Indigenous Politicians

One feature of both the Australian and US polls which has so far gone unremarked is that the two elections saw the number of indigenous politicians fall to zero. In Australia, Aden Ridgeway lost his NSW Senate seat, while Andrea Mason, Family First’s leader, narrowly failed to win a SA Senate seat. In the US, Brad Carson (D-OK), the only Native American in the US House, failed in his Senate bid, while Ben Nighthorse Campbell (R-CO), the only Native American senator, retired. If I haven’t missed anyone (and I hope I have), then that would mean that of the 535 federal politicians in the US, and 226 federal politicians in Australia, not one is indigenous.

About these ads
This entry was posted in Global issues. Bookmark the permalink.

5 Responses to Indigenous Politicians

  1. Its certainly disapointing at the federal levels. What about at the state levels? I know in WA one labor party member of the Lower House (for the seat of Kimberly I think) is Aboriginal.

  2. David Raftery says:

    Not surprisingly, with a big indigenous population and strong indigenous political traditions – Aboriginal land councils, Aboriginal community controlled organisations, and, of course, a growing political appreciation of the importance of an Aboriginal profile in an electorate where Aboriginal issues do seriously move votes – the Northern Territory scores highest.

    By my estimation, there are four indigenous MLAs from 25: John Ah Kit, Marion Scrymgour, Elliot McAdam and Matthew Bonson (all ALP). Both Ah Kit and Scrymgour are in the eight member cabinet.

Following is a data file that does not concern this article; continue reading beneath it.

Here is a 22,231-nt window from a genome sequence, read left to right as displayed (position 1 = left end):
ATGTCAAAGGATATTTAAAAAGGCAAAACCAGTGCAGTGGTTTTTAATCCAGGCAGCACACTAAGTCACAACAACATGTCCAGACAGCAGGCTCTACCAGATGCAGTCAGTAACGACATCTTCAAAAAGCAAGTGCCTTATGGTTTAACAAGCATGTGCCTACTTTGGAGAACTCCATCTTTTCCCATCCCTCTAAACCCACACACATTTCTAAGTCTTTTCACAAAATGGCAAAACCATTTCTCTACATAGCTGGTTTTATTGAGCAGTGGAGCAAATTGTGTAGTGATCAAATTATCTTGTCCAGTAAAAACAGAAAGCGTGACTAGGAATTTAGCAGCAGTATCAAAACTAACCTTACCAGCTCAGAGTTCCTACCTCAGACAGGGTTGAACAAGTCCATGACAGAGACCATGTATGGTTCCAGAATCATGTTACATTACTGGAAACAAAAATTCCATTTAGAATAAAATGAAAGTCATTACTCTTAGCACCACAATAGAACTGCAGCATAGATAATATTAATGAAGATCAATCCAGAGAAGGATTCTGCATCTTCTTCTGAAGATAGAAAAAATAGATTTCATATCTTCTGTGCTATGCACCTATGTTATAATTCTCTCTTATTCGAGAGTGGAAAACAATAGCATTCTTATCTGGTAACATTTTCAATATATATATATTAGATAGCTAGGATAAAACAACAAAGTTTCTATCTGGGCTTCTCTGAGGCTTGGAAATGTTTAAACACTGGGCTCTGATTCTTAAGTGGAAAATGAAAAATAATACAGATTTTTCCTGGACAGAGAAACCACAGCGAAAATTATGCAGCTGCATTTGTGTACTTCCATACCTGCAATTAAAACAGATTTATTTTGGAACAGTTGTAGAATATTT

I could well be wrong but I had a feeling that Scrymgour was the first female indigenous member of an Australian cabinet, but I could well be wrong. I too hope that I have missed people!

  3. Andrew Leigh says:

    4/25 must certainly beat any other state or territory in raw terms. I wonder if it also does best in relative terms. What fraction of the NT population are Indigenous?

  4. Andrew Leigh says:

    Found the answer to my own question at the ABS website. The figures are for 1996, but won’t have changed that much in the 2001 census.

    “The Indigenous population in the Northern Territory comprised 28.5 per cent of the total Northern Territory population at 30 June 1996. This is the highest proportion of any State or Territory. The lowest was 0.5 per cent for Victoria. Proportions in other States and Territories were New South Wales (1.8 per cent), Queensland (3.1 per cent), South Australia (1.5 per cent), Western Australia and Tasmania (3.2 per cent) and the Australian Capital Territory (1.0 per cent).”

  5. David Raftery says:

    There is another point worth mentioning here.

    Not only is there a very significant indigenous population, but it is a rapidly growing one, in contrast with the non-indigenous population. My guess would be that the overall birth rate in the NT is declining.

    Clare Martin raised this point in relation to the following issues:

    1/ economic development in the NT, with resulting labour and skill demands
    2/ high indigenous unemployment

    These two issues have customarily been played off against each other by NT politicians, instead of being married as challenging, but rich opportunities.

    But back to political representation. There is a very high turnover of non-indigenous population. There are much fewer non-indigenous people in the NT with long-term prospects of their residence.

Comments are closed.